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YRDSB holds workshops to ease transition of Syrian students

February 10, 2016   ·   0 Comments

By Jake Courtepatte

York Region’s teachers and staff are looking for any way possible to ease the transition of incoming Syrian refugee students.

In a collaboration between the Elementary Teachers Federation of Ontario (ETFO-YR) and the York Region District School Board, around twenty teachers and staff took part in a workshop in Aurora last Wednesday to learn more about how to handle a situation they have never before faced.

“We wanted to do something to help with the influx of Syrian refugees,” said ETFO-YR executive member Lynda Hockley. “It’s not something we’ve ever encountered before, it’s a unique situation. Although some of them have already arrived, we wanted to make sure that we are as well prepared as possible.”

As of the last update, Hockley said that the school board is expecting a total of around 100 new Syrian refugee students. The board is looking to not only assist the students in their classroom needs, but socially, emotionally, and academically as well.

“In a situation like this, everybody is working together to assist everybody. We’re assisting our teachers, and our teachers are assisting not only the incoming students, but the existing student body with acceptance, understanding, and integration.”

Among the topics covered in the first workshop is one that is outside of the school, in assisting families with integration into the Region.

“They’ve come through reception, or will have, but now they are going to be part of our school families,” said Hockley. “We want to make sure that our teachers know where to direct them in any part of the community, because they will look to us for answers.”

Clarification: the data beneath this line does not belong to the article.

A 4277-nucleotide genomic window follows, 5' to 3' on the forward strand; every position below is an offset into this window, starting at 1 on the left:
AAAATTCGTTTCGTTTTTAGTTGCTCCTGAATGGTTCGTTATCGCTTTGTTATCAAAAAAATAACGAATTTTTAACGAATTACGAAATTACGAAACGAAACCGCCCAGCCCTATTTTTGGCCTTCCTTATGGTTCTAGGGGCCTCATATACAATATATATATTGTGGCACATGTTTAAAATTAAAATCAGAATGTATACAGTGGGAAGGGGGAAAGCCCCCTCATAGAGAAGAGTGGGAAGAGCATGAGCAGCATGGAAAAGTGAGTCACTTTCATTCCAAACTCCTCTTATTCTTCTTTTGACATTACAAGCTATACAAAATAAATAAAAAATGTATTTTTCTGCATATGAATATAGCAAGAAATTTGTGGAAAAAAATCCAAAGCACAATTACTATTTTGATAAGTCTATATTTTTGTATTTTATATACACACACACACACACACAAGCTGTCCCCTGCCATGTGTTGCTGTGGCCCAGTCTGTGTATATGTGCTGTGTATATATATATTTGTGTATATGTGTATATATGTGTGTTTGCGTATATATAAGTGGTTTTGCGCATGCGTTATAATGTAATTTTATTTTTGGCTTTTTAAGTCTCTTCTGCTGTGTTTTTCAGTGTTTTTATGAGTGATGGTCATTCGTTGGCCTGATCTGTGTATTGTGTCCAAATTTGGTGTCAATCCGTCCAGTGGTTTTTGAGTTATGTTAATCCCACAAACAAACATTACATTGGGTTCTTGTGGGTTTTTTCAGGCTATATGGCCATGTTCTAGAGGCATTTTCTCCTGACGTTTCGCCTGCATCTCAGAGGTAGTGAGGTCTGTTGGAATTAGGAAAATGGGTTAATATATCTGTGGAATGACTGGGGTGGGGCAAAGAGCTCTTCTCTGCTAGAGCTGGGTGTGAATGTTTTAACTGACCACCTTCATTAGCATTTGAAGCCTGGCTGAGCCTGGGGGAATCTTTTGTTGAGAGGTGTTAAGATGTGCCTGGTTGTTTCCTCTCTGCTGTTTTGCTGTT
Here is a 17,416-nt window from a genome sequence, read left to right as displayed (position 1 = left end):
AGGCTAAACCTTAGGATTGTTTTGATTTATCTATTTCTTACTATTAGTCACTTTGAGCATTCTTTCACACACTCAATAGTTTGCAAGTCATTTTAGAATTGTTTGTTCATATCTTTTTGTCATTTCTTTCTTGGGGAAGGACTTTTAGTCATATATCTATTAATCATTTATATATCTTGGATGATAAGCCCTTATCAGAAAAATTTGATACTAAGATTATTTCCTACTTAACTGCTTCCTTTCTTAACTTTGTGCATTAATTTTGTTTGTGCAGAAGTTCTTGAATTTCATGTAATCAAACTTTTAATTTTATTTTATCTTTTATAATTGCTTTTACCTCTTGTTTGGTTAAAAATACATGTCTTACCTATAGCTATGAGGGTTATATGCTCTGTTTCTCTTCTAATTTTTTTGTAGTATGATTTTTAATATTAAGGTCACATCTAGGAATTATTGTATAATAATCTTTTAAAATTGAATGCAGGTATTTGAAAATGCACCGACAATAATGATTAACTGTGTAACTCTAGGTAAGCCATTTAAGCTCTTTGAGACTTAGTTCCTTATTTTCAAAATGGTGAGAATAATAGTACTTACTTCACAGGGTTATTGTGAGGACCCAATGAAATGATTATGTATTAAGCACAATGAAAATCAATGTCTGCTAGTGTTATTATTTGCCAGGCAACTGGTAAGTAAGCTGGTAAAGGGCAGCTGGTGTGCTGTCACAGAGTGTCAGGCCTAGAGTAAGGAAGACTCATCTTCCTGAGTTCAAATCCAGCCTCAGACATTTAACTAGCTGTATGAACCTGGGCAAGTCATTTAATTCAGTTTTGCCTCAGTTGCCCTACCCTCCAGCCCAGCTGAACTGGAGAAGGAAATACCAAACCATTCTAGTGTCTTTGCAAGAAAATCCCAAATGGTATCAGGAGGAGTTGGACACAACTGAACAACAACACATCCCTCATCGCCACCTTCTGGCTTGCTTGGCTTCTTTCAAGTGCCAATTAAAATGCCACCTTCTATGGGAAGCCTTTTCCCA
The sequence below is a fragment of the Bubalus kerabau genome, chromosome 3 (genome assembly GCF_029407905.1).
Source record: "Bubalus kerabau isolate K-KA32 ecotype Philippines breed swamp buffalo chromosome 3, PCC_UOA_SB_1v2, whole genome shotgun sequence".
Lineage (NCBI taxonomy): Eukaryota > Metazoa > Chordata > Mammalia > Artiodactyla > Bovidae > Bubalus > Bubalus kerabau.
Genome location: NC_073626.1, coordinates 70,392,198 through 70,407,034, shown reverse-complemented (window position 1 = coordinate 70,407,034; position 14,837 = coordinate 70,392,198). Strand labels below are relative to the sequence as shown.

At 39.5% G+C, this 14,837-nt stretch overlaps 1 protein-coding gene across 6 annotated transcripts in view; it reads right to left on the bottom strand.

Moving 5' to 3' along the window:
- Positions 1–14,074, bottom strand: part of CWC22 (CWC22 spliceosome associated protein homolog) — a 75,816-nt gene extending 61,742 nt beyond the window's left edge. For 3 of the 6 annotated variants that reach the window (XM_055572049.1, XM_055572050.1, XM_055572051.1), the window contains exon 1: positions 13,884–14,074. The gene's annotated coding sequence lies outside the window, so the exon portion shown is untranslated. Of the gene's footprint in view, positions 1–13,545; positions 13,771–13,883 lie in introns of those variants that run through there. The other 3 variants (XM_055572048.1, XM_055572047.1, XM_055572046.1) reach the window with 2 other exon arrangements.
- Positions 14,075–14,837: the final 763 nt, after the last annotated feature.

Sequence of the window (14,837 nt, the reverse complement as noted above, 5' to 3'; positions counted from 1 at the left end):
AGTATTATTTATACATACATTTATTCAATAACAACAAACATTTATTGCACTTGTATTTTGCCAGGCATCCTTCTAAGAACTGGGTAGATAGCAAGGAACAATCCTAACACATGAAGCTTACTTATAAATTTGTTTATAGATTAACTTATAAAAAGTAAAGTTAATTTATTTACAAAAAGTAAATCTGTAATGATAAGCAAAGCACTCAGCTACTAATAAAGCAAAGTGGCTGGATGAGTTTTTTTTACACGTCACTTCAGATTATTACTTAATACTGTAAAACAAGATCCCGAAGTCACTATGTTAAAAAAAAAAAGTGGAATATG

“We know, as teachers, that we often do more than just the typical role of teaching the three Rs. We’re looked to for guidance.”

The workshop was an open-minded approach with discussions on language barriers, differing educational requirements, and social differences. One teacher even brought up the situation as an opportunity for current students to learn Arabic, citing that a quick Google search brought her to a translation chart she could hang in her classroom.

“It’s some really rich and productive development for the teachers, because it is so specific,” said Hockley. “We’ve all had new students, and some I’m sure have had students come from war-torn countries. But we want to make sure that everyone is prepared.”

Hockley said the ETFO-YR is expecting and hoping that more workshops will be conducted to cover a broader range of teachers.

“Really what we focused on for the first workshop were the teachers who directly had students coming into their classrooms. We’re hoping to reach a lot more students and staff after the success of this conference.”

The reception by the teachers has so far been a positive one.

“One teacher couldn’t make it today, so she sent a replacement to take notes. They’re happy to do it…they all want to be here and get this information. There’s fabulous dialogue going on.”

Over four-million refugees have been driven out of Syria by the Syrian Civil War, with Prime Minister Justin Trudeau meeting the first group to come to Canada at Toronto’s Pearson Airport in early December. Premier Kathleen Wynne said Ontario is on track to receive 10,000 refugees by the end of this month.



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